Endothelial Cell–Derived Endothelin-1 Promotes Cardiac Fibrosis in Diabetic Hearts Through Stimulation of Endothelial-to-Mesenchymal Transition
Despite optimal treatment with current standard therapy, the high risk of heart failure and major cardiovascular events remains an unresolved problem for patients with diabetic cardiomyopathy. Thus, a better understanding of the underlying mechanisms and additional therapeutic strategies is needed. A persistently high plasma endothelin-1 (ET-1) level in diabetic patients is associated with the development of cardiac fibrosis. Considering the unfavorable results from clinical trials using ET-1 receptor blockade in heart failure patients—in contrast to its successful application in pulmonary arterial hypertension patients—we conducted more detailed investigation into the role of specific cell-derived ET-1. The importance of endothelial cells as a major source of ET-1 and the contribution of endothelial dysfunction in the natural history of diabetes cardiovascular complications led us to use endothelial cell–specific ET-1 knockout mice that we generated previously. In a type 1 diabetes model, we made the novel observations that diabetes mellitus–induced cardiac fibrosis is associated with the emergence of fibroblasts from endothelial cells and that this so-called endothelial-to-mesenchymal transition is stimulated by endothelial cell–derived ET-1. This cardiac fibrosis, along with ET-1-induced ultrastructural abnormalities, oxidative stress, and impairment of cardiac microvascularization, contributes to the acceleration of heart failure, which is ameliorated in mice lacking ET-1 in endothelial cells. We therefore suggest that targeting endothelial cell–derived ET-1 might be beneficial in the prevention of diabetic cardiomyopathy. See p 2407.
Evaluating the Performance of the Can Rapid Risk Stratification of Unstable Angina Patients Suppress Adverse Outcomes With Early Implementation of the ACC/AHA Guidelines (CRUSADE) Bleeding Score in a Contemporary Spanish Cohort of Patients With Non–ST-Segment Elevation Acute Myocardial Infarction
The current guidelines for the management of patients with unstable angina/non–ST-elevation myocardial infarction stress the importance of balancing antithrombotic and interventional therapies with therapeutic risk and urge special attention in groups at high bleeding risk, including women and the elderly. However, determining the net benefit of aggressive treatment in this setting can be complicated because of the lack of quantitative tools able to suggest which treatment strategy might be the most appropriate. The Can Rapid Risk Stratification of Unstable Angina Patients Suppress Adverse Outcomes With Early Implementation of the American College of Cardiology/American Heart Association Guidelines (CRUSADE) score, which involves variables obtained upfront, was found to perform well in the test population. Testing risk scores in a completely independent data set provides a rigorous test of their utility and should be undertaken before its widespread use is recommended. Using data from >700 patients with non–ST-elevation acute myocardial infarction admitted to a single Spanish center, we found that this model performs well for most patients except those treated with >2 antithrombotics who do not undergo cardiac catheterization. The CRUSADE score had excellent capacity in discriminating between high- and low-risk patients (C statistic, 0.82). Moreover, we have established that the CRUSADE risk model maintained its performance even when the study population was stratified by subgroups of age (≥75 versus <75 years) (C statistic, 0.80 and 0.81, respectively). The major bleeding predicted by the model closely approximated that observed in this study. Validation of risk models within the population to which they are to be applied is essential. Only then can physicians and healthcare providers be reassured of the performance of the models and subsequently their applicability for risk stratification. See p 2419.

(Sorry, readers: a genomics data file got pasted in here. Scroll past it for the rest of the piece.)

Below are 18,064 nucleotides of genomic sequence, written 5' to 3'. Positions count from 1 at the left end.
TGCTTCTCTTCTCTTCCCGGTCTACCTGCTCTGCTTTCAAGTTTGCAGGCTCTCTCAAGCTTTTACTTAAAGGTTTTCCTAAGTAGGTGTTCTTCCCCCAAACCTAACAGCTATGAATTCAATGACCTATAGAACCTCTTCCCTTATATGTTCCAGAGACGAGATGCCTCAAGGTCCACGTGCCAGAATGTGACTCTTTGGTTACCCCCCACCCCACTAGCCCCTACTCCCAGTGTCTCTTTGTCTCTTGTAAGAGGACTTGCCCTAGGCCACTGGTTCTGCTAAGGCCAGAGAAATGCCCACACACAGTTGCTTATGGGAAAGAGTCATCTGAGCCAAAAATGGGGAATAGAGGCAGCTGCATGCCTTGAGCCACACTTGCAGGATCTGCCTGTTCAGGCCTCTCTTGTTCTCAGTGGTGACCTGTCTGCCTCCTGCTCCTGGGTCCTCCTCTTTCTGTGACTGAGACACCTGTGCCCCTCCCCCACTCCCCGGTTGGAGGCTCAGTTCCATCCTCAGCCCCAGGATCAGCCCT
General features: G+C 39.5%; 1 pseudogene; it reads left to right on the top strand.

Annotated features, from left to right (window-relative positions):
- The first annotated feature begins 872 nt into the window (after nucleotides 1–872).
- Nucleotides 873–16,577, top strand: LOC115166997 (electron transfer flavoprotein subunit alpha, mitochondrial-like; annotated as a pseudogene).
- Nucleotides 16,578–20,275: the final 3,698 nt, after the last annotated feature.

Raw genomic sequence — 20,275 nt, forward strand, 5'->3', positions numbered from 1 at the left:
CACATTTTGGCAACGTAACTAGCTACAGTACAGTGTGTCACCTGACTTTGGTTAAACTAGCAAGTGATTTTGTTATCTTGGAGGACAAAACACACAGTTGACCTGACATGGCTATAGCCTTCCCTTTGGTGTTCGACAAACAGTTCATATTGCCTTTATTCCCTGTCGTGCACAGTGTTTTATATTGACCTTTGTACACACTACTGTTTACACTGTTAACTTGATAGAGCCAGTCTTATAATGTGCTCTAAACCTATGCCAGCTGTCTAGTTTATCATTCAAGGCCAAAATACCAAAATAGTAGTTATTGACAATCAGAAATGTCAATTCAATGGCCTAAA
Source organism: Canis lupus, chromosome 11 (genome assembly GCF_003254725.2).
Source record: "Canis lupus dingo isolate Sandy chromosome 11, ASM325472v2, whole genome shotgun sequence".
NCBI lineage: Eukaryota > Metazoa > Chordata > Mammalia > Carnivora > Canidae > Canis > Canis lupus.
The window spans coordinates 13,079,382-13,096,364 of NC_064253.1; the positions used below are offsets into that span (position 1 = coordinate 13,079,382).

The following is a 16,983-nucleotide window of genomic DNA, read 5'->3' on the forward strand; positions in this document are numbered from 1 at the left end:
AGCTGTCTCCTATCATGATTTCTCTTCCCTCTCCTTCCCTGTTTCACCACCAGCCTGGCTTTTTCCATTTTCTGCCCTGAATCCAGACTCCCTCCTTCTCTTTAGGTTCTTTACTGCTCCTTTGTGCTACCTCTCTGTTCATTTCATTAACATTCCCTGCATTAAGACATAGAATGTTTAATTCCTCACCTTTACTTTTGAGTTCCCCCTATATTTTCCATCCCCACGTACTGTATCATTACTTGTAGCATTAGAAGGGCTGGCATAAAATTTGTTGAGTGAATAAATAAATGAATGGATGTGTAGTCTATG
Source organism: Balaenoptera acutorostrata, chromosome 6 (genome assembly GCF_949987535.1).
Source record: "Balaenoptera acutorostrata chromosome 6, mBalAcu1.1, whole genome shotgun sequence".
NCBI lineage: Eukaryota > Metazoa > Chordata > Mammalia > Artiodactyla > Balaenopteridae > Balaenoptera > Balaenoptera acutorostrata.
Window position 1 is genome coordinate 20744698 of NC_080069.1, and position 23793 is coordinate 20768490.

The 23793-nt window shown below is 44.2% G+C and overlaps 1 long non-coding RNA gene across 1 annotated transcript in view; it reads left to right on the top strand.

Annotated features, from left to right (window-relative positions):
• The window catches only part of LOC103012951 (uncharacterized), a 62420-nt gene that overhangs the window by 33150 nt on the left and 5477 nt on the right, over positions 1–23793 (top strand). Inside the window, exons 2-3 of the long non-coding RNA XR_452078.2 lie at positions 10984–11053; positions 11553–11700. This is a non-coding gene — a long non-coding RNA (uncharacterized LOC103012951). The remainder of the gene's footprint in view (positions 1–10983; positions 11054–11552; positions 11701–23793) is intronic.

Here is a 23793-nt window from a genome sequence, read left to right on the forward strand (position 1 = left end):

Fetal Growth Restriction Results in Remodeled and Less Efficient Hearts in Children
The present study provides evidence that fetal growth restriction, a condition that affects 5% to 10% of all newborns, is associated with cardiac remodeling and longitudinal myocardial dysfunction in childhood. This association shows a linear increase with the severity of growth restriction and is independent of gestational age at delivery. From a pathophysiological perspective, the results of the study are relevant because they may help to clarify the long-described epidemiological relationship between fetal growth restriction and increased cardiovascular mortality in adulthood. This may result in new opportunities for monitoring and intervention beginning in early life. The present study identifies several therapeutic targets that might be used in future clinical trials. From a public health perspective, the study is relevant because the importance of early identification and intervention in pediatric risk factors for cardiovascular disease is now well recognized; however, fetal growth restriction is not listed among the cardiovascular risk factors in current consensus guidelines. Public health strategies focused at targeting infants affected by fetal growth restriction would involve thousands of children yearly and could reduce the cardiovascular risk of these children when they reach an elderly age. See p 2427.
- Fetal Growth Restriction Results in Remodeled and Less Efficient Hearts in Children